Lead singer of UK band The Who, Roger Daltrey, says their single released in 1971 carries a stark warning to modern youth who spend too much time on social media.
The song, 'Baba O'Riley', appeared on the LP 'Who's Next' which went to No. 1 in the UK. The title refers to the band's guitarist Pete Townshend's two leading philosophical and musical inspirations: Maher Baba and Terry Riley.
Townshend said the song was about "the absolute desolation of teenagers at Woodstock, where audience members were strung out on acid, and 20 people had brain damage. The irony was that some listeners took the song to be a teenage celebration: 'Teenage Wasteland, yes! We're all wasted!'"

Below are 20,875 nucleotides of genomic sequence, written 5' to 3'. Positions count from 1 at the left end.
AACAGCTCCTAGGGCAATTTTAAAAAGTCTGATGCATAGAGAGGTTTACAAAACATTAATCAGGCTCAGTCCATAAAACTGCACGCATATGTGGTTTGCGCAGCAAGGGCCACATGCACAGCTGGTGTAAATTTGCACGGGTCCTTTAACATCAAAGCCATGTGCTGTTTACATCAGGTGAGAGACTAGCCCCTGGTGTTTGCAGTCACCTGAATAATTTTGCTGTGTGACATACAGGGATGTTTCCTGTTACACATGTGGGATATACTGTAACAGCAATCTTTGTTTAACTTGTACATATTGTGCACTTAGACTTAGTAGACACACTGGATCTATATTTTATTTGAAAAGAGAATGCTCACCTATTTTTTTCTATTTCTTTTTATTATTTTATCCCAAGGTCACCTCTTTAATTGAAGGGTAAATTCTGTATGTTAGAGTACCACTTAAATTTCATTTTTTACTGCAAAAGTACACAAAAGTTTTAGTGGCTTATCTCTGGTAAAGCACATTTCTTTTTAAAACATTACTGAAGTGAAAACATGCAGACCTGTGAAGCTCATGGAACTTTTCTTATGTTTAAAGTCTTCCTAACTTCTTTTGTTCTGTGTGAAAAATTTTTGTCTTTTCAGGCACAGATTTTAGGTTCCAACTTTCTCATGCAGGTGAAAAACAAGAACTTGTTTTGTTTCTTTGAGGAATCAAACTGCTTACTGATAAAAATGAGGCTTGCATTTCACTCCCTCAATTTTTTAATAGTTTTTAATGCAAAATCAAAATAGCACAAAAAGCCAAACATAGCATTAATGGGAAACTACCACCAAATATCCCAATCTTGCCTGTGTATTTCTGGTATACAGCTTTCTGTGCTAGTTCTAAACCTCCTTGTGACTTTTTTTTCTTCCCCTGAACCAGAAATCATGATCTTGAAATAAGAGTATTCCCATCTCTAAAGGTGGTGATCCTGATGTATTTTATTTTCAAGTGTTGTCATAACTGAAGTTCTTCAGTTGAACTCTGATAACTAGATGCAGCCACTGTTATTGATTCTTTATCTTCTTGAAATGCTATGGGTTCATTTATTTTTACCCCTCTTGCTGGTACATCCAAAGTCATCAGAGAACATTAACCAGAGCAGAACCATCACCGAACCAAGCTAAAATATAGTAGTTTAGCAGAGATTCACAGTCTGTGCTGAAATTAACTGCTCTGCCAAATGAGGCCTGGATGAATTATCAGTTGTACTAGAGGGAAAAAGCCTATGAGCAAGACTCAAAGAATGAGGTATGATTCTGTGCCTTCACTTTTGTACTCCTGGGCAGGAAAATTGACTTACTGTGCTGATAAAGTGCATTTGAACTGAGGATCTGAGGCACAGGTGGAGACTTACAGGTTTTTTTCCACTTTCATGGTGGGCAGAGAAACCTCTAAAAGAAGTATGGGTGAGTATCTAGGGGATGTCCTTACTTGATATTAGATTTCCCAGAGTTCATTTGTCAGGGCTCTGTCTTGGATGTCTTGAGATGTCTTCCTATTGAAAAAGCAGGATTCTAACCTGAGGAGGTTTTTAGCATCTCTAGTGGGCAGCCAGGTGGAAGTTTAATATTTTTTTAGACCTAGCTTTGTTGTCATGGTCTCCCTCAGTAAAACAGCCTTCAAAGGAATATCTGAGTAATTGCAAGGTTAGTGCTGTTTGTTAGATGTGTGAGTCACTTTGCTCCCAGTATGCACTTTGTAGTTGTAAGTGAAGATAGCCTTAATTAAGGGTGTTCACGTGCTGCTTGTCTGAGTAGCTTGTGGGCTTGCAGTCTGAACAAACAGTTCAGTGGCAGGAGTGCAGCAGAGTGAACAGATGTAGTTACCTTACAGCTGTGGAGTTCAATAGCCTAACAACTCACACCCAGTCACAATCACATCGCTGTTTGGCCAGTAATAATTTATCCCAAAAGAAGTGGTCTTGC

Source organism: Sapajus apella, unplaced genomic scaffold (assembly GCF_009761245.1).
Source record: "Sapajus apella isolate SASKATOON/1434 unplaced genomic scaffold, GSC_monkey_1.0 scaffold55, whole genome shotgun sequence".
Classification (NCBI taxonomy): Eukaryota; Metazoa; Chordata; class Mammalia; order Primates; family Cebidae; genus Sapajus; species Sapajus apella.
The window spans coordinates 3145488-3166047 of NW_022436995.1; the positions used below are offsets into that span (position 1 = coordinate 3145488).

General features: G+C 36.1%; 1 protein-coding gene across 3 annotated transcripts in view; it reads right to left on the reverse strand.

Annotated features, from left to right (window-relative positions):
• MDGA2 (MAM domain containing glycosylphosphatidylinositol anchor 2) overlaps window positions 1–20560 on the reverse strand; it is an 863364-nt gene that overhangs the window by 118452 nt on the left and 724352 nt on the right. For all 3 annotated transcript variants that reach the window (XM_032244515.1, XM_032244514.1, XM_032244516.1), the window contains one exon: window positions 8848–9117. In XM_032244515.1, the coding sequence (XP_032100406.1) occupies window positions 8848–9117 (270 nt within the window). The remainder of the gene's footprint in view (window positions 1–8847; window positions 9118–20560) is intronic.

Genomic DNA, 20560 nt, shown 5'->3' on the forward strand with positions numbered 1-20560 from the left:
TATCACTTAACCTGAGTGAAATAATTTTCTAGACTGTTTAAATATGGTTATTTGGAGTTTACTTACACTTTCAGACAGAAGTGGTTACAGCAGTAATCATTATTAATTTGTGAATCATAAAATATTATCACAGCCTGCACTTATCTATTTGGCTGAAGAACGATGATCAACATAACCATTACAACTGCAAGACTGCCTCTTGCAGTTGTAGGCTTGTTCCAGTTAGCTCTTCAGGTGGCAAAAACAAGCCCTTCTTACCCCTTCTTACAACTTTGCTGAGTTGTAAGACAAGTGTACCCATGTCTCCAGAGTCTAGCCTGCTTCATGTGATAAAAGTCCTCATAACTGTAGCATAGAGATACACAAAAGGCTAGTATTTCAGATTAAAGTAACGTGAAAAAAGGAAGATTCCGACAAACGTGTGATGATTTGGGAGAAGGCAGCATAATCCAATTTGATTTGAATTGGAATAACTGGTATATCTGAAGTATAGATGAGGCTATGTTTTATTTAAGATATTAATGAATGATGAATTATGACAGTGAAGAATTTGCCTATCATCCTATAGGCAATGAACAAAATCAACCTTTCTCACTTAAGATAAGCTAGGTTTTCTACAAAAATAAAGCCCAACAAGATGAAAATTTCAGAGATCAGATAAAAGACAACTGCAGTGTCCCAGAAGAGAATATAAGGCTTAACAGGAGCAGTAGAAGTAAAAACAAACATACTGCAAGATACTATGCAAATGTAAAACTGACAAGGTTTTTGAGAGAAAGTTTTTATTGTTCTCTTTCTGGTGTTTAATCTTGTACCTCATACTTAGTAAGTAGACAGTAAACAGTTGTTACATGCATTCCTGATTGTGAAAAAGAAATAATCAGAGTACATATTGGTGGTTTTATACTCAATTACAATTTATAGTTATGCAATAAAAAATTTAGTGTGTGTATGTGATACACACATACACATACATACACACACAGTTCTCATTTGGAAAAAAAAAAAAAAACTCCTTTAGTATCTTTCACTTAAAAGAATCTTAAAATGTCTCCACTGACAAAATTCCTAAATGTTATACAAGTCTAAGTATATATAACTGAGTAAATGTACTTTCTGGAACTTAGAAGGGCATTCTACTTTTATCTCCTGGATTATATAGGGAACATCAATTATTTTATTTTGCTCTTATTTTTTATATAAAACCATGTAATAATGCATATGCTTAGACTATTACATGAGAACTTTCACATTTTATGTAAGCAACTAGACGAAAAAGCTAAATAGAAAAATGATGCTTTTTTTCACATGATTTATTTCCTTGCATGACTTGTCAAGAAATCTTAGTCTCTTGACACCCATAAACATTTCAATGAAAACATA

...life is not looking down at screens, it is looking up. - Daltrey
Roger Daltrey said in a recent interview that “‘Teenage Wasteland’ speaks to generation after generation. The bridge – ‘Don’t cry / Don’t raise your eye / It’s only teenage wasteland’ – if that doesn’t say more about the new generation, I don’t know what does.”
"The main advice I give youngsters is to be very aware of what you are getting into on social media. Because life is not looking down at screens, it is looking up. We are heading for catastrophe with the addiction that is going on in the younger generation. Your life will disappear if you are not careful. You are being controlled, and that is terrible."
Save those screen-time-arguments for another day. Try a new tactic - drill 'Baba O'riley' lyrics into your kids' memories.